4. Think Before You Click
The Internet is a gateway: a two-way connection to services, people, products, ideas, and more, which is why it’s such a valuable business tool. However, it can be difficult to qualify if a person or website offering you connection is as publicised – legitimate – or malicious.
The simplest way for you to manage your ‘gateway’ and control who you contact, and who gets access to your device, is to check a link (also called hyperlink) before you click.
And it’s easy to check a hyperlink! All you need to do is hover your mouse cursor over a link to view and read its full pathing. Usually the pathing is a good way to check legitimacy, and what domain a link will redirect you to.
For example, an ad or article invites you to click on a link to access discount mail services from Australia Post. You hover over the hyperlink and see the pathing (the route it will redirect you to) is: ‘[email protected]’. Would you click on this link?
In this case, the domain is your giveaway that the link is malicious. Legitimate companies have their own domain names. Anything from Australia Post will come from their own domain (@austpost.com.au) – not Google, or Yahoo. If any link path seems odd, then don’t click on it.
5. Be Selective When Adding Apps To Your Device
Not all apps are safe, and some are malicious, so think twice before you download an app. Before you download, take a moment to read user reviews. If you’re still unsure, get advice from your IT team. And this is my big tip… please don’t assume an app is safe because it’s available on a big platform, like Google Apps, Apple iStore or Microsoft Store.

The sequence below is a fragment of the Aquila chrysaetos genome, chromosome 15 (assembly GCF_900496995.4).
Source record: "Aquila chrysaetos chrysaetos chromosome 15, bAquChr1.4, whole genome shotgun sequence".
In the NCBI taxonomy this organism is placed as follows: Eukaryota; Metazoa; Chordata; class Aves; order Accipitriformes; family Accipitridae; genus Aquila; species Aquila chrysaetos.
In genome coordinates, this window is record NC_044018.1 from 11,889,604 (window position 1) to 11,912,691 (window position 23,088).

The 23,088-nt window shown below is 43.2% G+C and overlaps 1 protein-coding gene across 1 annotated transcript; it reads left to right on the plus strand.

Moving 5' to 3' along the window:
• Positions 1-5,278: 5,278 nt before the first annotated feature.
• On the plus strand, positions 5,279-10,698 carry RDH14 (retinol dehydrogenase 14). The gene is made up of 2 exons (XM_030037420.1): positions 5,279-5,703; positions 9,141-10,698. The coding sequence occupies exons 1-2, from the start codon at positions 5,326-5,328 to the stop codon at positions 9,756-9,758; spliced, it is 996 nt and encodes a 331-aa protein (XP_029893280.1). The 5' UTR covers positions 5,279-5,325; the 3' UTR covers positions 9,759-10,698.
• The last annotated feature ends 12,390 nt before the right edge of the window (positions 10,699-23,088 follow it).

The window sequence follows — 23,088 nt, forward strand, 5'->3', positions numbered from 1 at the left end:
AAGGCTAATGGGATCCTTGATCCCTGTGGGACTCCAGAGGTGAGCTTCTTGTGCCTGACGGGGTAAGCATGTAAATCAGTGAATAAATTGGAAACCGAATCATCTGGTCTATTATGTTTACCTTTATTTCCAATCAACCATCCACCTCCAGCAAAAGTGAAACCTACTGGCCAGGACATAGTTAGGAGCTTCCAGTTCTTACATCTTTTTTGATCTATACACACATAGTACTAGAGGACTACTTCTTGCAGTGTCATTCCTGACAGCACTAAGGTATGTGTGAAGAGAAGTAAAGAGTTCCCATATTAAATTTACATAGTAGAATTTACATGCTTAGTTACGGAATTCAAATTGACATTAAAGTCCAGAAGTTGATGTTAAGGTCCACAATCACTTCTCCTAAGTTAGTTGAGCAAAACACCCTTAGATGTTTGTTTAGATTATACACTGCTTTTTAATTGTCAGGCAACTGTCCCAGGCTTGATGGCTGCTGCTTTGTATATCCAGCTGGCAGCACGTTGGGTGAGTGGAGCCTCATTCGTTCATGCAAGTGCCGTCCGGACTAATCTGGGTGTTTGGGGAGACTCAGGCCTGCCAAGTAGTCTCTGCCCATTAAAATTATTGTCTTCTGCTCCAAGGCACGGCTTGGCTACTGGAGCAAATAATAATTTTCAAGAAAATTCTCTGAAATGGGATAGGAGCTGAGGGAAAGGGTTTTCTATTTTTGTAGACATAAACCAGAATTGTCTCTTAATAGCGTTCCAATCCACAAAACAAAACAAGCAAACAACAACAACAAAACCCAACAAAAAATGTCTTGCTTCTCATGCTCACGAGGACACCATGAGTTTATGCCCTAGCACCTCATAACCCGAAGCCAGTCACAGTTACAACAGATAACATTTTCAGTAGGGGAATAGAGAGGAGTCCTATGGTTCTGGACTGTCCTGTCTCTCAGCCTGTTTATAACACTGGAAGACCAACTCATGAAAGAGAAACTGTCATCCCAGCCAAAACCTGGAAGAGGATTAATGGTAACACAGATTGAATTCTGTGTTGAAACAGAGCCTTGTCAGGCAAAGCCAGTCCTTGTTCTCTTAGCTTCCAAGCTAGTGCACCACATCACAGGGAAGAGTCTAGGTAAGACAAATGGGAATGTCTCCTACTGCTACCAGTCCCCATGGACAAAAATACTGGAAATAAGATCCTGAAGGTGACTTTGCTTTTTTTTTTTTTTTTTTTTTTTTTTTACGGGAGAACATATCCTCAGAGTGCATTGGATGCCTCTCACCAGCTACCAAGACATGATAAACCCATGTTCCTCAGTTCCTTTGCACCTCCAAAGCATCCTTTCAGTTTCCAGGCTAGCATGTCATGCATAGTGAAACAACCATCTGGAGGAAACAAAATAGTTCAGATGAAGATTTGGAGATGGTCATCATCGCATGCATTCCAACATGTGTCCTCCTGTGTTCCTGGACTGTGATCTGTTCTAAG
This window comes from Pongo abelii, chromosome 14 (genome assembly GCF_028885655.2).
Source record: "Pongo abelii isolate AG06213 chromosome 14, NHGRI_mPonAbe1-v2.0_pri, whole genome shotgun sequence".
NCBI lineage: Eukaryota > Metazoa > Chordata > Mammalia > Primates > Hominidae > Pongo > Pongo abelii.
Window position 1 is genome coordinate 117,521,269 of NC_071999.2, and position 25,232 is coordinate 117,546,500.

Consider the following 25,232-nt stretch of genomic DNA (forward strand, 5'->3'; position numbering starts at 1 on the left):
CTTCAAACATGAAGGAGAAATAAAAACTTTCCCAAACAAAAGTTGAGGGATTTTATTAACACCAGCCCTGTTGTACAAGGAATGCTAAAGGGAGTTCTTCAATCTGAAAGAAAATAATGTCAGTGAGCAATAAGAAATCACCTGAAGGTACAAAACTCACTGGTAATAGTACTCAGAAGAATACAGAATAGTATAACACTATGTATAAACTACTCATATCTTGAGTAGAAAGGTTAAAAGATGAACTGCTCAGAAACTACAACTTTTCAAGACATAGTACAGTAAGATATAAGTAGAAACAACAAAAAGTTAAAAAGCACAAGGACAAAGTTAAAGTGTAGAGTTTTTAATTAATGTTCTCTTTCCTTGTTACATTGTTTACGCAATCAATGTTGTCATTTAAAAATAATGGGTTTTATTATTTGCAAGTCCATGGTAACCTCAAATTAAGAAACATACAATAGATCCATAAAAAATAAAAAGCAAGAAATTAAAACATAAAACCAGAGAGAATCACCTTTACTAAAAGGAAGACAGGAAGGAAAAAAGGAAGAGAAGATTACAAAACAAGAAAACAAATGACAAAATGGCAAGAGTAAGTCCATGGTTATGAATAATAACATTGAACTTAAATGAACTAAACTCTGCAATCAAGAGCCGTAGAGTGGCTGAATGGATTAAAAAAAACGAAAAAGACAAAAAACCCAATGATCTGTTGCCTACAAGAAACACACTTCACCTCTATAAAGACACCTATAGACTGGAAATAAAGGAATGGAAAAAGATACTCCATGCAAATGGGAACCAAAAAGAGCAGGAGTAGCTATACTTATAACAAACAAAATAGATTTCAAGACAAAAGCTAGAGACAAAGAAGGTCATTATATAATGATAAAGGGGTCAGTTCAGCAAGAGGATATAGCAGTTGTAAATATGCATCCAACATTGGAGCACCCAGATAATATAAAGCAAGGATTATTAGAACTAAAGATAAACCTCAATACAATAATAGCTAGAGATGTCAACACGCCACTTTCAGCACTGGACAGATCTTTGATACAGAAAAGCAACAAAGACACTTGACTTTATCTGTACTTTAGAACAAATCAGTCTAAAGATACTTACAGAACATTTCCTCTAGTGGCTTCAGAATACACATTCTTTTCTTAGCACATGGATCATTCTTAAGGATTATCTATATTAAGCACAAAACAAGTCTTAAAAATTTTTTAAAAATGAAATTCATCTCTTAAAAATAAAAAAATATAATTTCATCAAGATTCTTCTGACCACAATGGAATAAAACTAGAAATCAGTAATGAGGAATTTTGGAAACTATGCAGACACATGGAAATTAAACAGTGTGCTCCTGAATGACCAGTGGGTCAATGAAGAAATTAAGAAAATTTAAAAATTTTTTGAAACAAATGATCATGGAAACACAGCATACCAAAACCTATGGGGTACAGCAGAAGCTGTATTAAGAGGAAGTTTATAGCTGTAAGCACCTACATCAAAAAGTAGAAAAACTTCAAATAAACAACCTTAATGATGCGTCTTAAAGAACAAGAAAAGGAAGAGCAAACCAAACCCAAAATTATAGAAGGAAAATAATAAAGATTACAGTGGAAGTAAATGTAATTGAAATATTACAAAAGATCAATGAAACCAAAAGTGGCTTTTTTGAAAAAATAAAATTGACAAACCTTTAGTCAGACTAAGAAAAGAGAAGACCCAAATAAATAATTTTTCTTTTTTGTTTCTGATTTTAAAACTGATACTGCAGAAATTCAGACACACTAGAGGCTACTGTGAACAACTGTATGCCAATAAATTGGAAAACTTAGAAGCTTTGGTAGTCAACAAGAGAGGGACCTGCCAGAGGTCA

Now I’m not saying Apple or Microsoft apps are dodgy. Apps developed by well-known software companies such as Apple or Microsoft are fine. However, App stores are open marketplaces for developers with varying motives, so be cautious with apps created by unknown designers.
6. Lock Your Device Before You Leave Your desk
Ok, for most of us our office is a safe work environment. In safe offices the biggest risk to leaving your device unlocked and unattended is having an office ‘joker’ send out a funny (ha-ha) email supposedly from you.
However, it’s a good idea to lock your device before you walk away, particularly if you work in a common-traffic area or hot-desk space where you don’t know everyone. This simple step protects you against emails and files being sent from your device that you didn’t write, know about or authorise.
7. Get A Carry Bag That Suits Your Travel Habits
A great way to protect your device on route is to get a carry bag or pack that best suits your travel style. Be practical about what you need and be prepared to spend a decent amount to get something good. Something that costs a lot but protects your device (well padded, secure location and room for your own charging cable and spare power brick) and protects you (comfortable to carry and use) is worth the expense.
You may even need two options: one you’re happy to take on public transport or travel, and one for business functions and meetings.
The best security starts with you. If you’re cyber-security aware, and adopt these tips, your give your devices the best protection.